• Jennifer M Mueller-Phillips
    The Interplay of Management Incentives and Audit Committee...
    research summary posted November 15, 2016 by Jennifer M Mueller-Phillips, tagged 13.0 Governance, 13.05 Board/Audit Committee Oversight, 14.0 Corporate Matters, 14.11 Audit Committee Effectiveness 
    Title:
    The Interplay of Management Incentives and Audit Committee Communication on Auditor Judgment
    Practical Implications:

    This study indicates that increasing the frequency of informal communication between the audit committee and the audit team can positively impact reporting quality, but auditors need to be sensitized to how management may exhibit undue influence and its potential to undermine audit committee effectiveness. From a practical standpoint, this study indicates that failing to consider specific expectations communicated by the audit committee can have severe consequences.

    Citation:

    Brown, J. O. and V. K. Popova. 2016. The Interplay of Management Incentives and Audit Committee Communication on Auditor Judgment.  Behavioral Research in Accounting 28 (1): 27-40.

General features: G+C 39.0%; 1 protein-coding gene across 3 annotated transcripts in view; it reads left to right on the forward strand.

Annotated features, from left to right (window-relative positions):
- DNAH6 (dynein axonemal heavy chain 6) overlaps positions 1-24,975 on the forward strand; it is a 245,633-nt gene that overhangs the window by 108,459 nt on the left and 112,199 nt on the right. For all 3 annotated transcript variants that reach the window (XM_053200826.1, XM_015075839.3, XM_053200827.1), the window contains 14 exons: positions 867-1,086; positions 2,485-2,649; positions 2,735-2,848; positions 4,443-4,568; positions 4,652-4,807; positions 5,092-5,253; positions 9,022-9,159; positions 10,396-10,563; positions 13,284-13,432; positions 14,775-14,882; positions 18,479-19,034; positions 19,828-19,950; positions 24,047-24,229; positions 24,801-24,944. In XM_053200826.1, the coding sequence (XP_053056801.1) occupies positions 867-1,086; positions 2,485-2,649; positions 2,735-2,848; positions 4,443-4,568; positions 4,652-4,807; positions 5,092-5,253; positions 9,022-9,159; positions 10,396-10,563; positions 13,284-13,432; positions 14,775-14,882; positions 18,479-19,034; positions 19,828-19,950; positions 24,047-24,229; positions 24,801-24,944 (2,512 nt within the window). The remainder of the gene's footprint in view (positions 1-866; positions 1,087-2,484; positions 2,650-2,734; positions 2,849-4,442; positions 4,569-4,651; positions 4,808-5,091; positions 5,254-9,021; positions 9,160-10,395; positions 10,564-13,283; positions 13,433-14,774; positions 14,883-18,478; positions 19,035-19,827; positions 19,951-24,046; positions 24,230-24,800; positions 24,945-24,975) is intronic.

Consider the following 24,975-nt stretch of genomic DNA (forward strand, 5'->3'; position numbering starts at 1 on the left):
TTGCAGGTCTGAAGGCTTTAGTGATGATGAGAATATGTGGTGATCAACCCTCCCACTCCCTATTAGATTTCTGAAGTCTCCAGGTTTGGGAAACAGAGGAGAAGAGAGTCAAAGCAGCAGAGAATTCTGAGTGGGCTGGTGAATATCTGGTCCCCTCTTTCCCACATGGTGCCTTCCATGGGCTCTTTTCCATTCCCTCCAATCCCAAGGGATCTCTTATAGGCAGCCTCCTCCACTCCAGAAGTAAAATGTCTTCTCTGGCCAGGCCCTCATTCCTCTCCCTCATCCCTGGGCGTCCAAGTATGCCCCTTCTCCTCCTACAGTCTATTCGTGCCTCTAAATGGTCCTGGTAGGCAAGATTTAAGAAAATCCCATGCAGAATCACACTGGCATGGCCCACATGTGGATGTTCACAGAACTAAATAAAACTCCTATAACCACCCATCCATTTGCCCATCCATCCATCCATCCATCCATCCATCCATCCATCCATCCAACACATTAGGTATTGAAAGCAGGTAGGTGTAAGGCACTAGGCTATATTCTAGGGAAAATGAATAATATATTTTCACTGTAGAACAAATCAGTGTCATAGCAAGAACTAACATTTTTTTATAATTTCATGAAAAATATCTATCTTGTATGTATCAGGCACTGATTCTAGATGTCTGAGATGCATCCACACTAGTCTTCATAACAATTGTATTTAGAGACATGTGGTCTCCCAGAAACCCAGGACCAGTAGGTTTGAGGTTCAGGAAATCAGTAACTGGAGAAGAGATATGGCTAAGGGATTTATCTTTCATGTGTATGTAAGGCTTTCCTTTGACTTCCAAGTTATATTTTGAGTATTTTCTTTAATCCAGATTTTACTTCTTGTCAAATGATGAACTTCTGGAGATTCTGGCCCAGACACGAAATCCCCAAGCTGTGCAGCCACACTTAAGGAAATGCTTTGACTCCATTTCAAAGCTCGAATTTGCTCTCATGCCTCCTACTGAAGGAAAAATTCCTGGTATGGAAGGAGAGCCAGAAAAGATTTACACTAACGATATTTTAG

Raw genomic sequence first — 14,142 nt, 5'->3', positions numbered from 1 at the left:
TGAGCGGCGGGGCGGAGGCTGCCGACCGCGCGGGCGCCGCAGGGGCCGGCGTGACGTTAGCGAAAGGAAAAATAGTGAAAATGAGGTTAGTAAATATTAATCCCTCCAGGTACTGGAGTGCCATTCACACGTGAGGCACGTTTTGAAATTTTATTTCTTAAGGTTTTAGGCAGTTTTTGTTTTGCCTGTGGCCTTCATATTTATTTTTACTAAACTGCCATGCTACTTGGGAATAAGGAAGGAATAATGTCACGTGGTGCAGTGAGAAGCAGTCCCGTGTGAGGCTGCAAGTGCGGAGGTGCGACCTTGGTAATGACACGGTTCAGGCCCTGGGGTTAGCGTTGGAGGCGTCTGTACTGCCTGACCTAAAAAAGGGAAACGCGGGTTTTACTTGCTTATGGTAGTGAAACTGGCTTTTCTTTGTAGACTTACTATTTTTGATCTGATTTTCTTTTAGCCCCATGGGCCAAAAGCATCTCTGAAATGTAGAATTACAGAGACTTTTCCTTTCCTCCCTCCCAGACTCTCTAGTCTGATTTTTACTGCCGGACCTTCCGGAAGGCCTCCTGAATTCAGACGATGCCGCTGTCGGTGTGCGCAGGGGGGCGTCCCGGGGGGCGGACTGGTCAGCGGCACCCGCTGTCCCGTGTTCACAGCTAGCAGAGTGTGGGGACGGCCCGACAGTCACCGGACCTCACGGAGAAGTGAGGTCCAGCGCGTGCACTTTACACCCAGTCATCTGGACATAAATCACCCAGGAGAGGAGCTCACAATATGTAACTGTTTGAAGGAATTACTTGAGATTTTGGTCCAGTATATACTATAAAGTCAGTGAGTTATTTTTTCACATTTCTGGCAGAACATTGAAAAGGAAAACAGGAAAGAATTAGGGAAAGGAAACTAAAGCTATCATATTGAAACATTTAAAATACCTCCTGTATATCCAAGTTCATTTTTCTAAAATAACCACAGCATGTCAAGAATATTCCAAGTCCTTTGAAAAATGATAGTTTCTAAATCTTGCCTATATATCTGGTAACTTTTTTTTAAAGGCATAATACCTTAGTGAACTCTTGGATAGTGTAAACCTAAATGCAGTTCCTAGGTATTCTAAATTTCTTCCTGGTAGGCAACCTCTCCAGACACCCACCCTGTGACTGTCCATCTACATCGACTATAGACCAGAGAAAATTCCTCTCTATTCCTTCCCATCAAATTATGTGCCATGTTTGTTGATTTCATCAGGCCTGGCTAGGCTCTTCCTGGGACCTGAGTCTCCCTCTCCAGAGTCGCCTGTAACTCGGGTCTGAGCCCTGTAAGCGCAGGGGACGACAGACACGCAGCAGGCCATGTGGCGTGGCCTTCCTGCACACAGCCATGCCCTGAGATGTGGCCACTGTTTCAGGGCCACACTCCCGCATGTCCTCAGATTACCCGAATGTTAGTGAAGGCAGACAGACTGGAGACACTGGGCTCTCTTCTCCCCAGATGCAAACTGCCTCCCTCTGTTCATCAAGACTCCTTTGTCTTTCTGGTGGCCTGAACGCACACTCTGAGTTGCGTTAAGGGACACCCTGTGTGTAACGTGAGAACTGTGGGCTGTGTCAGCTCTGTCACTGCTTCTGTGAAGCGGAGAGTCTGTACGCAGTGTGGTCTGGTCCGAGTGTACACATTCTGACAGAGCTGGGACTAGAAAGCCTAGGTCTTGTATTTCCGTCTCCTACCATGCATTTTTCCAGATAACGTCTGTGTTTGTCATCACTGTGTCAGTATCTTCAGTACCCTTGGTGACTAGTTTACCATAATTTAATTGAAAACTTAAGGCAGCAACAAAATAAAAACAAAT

• Jennifer M Mueller-Phillips
    Honor Among Thieves: Open Internal Reporting and Managerial...
    research summary posted February 20, 2017 by Jennifer M Mueller-Phillips, tagged 04.0 Independence and Ethics, 14.0 Corporate Matters 
    Title:
    Honor Among Thieves: Open Internal Reporting and Managerial Collusion
    Practical Implications:

    This study provides evidence that reporting openness can have the unintended effect of increasing collusion.  Recognizing that reporting openness can have a downside can help executives make more informed decisions when considering how much organizational openness they want. Furthermore, this study demonstrates that, despite increasing trust and reciprocity among managers, open internal reporting can potentially result in more managerial collusion because openness fosters greater “honor among thieves.”

    Citation:

    Evans III, J. H., D. V. Moser, A. H. Newman, and B. R. Stikeleather. 2016. Honor Among Thieves: Open Internal Reporting and Managerial Collusion. Contemporary Accounting Research 33 (4): 1375-1402.

  • Jennifer M Mueller-Phillips